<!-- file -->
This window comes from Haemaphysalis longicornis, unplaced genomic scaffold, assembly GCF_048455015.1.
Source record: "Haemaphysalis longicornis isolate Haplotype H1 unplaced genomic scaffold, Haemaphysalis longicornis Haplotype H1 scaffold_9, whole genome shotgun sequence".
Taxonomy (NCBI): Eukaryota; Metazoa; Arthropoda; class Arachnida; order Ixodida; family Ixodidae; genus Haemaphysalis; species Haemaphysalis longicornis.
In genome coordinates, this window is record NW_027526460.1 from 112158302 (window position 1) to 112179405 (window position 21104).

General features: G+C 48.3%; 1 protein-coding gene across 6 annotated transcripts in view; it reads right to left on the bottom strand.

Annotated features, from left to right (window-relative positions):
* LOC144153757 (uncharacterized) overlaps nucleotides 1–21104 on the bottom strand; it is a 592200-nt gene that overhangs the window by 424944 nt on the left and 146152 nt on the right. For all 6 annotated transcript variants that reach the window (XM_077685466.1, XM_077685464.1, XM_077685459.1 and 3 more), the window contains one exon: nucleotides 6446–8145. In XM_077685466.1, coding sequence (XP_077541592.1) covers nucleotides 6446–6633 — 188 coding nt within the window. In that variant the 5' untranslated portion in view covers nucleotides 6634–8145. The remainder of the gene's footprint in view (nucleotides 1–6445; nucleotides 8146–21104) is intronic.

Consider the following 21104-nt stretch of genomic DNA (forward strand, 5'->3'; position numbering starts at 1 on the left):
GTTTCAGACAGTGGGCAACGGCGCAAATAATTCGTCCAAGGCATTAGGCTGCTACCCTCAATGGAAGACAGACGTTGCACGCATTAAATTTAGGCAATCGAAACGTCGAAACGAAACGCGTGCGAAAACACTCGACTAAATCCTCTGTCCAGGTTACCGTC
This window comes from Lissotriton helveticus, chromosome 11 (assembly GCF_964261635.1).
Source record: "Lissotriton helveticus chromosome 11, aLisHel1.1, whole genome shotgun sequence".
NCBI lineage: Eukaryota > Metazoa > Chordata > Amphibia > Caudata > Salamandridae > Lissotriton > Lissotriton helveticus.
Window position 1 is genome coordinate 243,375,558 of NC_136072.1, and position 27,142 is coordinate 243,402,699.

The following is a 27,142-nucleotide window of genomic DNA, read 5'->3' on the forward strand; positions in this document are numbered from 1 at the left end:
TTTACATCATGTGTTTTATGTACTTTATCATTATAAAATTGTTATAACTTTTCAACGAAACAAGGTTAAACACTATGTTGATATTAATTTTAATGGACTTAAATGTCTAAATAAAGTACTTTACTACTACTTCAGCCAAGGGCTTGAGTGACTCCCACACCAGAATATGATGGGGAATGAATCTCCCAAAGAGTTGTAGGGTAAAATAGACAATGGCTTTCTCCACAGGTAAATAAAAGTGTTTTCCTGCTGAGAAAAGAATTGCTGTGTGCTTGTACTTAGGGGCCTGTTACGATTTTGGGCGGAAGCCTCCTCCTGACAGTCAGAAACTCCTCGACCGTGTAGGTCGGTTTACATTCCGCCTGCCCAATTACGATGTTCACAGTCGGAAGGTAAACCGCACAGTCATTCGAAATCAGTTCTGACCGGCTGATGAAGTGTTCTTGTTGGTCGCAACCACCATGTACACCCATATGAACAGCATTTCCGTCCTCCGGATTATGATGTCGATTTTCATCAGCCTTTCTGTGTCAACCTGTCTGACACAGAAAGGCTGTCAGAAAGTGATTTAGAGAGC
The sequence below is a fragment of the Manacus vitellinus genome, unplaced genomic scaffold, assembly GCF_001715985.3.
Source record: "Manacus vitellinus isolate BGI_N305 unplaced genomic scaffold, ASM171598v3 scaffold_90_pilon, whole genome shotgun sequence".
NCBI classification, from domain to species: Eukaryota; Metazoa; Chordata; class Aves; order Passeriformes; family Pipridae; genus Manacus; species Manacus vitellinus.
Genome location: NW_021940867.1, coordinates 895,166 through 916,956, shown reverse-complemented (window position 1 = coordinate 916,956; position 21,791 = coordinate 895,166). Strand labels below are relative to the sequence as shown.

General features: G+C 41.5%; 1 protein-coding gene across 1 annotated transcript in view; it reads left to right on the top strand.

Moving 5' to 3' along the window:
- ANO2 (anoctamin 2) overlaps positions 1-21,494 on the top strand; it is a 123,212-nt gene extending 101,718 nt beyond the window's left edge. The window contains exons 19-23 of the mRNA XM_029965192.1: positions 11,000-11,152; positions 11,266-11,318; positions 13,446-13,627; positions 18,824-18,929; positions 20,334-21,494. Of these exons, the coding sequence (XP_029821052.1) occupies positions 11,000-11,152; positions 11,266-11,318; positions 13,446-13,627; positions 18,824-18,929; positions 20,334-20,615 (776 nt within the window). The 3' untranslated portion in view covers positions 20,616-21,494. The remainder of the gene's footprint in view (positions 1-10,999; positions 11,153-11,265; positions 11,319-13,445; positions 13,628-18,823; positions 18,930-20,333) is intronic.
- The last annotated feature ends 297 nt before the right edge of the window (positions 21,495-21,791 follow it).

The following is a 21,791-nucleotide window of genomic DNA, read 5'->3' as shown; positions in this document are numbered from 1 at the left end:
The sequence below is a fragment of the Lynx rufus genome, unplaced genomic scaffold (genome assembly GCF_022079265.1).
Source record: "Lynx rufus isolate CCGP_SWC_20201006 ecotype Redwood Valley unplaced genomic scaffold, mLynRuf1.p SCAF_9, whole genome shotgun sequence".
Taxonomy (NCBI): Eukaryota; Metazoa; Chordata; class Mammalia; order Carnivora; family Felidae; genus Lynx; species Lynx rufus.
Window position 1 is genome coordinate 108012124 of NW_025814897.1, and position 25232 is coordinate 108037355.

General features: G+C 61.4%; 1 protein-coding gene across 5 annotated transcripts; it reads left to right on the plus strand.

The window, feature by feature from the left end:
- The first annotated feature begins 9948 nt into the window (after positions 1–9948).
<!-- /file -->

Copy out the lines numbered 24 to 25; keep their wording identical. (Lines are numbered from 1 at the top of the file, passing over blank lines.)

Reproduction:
The following is a 21,791-nucleotide window of genomic DNA, read 5'->3' as shown; positions in this document are numbered from 1 at the left end:
The sequence below is a fragment of the Lynx rufus genome, unplaced genomic scaffold (genome assembly GCF_022079265.1).